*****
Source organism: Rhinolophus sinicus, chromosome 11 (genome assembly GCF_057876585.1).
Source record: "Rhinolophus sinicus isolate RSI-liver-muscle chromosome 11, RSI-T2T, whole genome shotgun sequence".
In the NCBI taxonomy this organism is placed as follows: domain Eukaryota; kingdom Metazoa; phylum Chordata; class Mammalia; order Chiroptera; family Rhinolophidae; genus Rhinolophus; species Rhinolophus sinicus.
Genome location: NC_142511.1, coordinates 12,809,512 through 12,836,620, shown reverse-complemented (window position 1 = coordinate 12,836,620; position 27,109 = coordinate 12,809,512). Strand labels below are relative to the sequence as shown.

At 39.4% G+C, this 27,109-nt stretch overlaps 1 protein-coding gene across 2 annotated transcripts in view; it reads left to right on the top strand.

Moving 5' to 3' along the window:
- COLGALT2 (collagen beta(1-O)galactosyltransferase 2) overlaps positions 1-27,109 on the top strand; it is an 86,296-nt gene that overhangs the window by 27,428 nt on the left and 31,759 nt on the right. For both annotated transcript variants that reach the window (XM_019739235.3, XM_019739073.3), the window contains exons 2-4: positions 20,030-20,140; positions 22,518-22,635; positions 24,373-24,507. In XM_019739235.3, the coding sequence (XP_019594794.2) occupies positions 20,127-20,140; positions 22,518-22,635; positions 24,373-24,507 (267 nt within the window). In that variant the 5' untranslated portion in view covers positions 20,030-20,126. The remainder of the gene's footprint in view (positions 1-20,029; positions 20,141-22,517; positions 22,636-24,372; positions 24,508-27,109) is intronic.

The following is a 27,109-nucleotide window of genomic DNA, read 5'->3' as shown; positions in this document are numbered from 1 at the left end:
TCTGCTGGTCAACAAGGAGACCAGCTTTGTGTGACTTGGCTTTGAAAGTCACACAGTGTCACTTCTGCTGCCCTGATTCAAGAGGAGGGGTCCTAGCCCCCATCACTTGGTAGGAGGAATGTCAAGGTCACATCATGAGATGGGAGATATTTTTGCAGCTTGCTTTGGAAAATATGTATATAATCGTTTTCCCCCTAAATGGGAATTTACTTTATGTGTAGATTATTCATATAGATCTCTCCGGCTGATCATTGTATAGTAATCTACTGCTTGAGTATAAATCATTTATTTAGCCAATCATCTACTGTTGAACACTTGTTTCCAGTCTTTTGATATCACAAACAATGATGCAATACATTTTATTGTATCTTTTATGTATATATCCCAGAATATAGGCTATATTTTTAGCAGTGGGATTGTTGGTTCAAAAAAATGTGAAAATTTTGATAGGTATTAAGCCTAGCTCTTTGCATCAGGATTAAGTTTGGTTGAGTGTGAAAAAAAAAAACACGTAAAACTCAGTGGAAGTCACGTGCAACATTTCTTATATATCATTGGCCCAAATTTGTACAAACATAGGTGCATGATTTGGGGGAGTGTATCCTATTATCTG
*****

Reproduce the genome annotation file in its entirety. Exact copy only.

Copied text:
Source organism: Rhinolophus sinicus, chromosome 11 (genome assembly GCF_057876585.1).
Source record: "Rhinolophus sinicus isolate RSI-liver-muscle chromosome 11, RSI-T2T, whole genome shotgun sequence".
In the NCBI taxonomy this organism is placed as follows: domain Eukaryota; kingdom Metazoa; phylum Chordata; class Mammalia; order Chiroptera; family Rhinolophidae; genus Rhinolophus; species Rhinolophus sinicus.
Genome location: NC_142511.1, coordinates 12,809,512 through 12,836,620, shown reverse-complemented (window position 1 = coordinate 12,836,620; position 27,109 = coordinate 12,809,512). Strand labels below are relative to the sequence as shown.

At 39.4% G+C, this 27,109-nt stretch overlaps 1 protein-coding gene across 2 annotated transcripts in view; it reads left to right on the top strand.

Moving 5' to 3' along the window:
- COLGALT2 (collagen beta(1-O)galactosyltransferase 2) overlaps positions 1-27,109 on the top strand; it is an 86,296-nt gene that overhangs the window by 27,428 nt on the left and 31,759 nt on the right. For both annotated transcript variants that reach the window (XM_019739235.3, XM_019739073.3), the window contains exons 2-4: positions 20,030-20,140; positions 22,518-22,635; positions 24,373-24,507. In XM_019739235.3, the coding sequence (XP_019594794.2) occupies positions 20,127-20,140; positions 22,518-22,635; positions 24,373-24,507 (267 nt within the window). In that variant the 5' untranslated portion in view covers positions 20,030-20,126. The remainder of the gene's footprint in view (positions 1-20,029; positions 20,141-22,517; positions 22,636-24,372; positions 24,508-27,109) is intronic.

The following is a 27,109-nucleotide window of genomic DNA, read 5'->3' as shown; positions in this document are numbered from 1 at the left end:
TCTGCTGGTCAACAAGGAGACCAGCTTTGTGTGACTTGGCTTTGAAAGTCACACAGTGTCACTTCTGCTGCCCTGATTCAAGAGGAGGGGTCCTAGCCCCCATCACTTGGTAGGAGGAATGTCAAGGTCACATCATGAGATGGGAGATATTTTTGCAGCTTGCTTTGGAAAATATGTATATAATCGTTTTCCCCCTAAATGGGAATTTACTTTATGTGTAGATTATTCATATAGATCTCTCCGGCTGATCATTGTATAGTAATCTACTGCTTGAGTATAAATCATTTATTTAGCCAATCATCTACTGTTGAACACTTGTTTCCAGTCTTTTGATATCACAAACAATGATGCAATACATTTTATTGTATCTTTTATGTATATATCCCAGAATATAGGCTATATTTTTAGCAGTGGGATTGTTGGTTCAAAAAAATGTGAAAATTTTGATAGGTATTAAGCCTAGCTCTTTGCATCAGGATTAAGTTTGGTTGAGTGTGAAAAAAAAAAACACGTAAAACTCAGTGGAAGTCACGTGCAACATTTCTTATATATCATTGGCCCAAATTTGTACAAACATAGGTGCATGATTTGGGGGAGTGTATCCTATTATCTG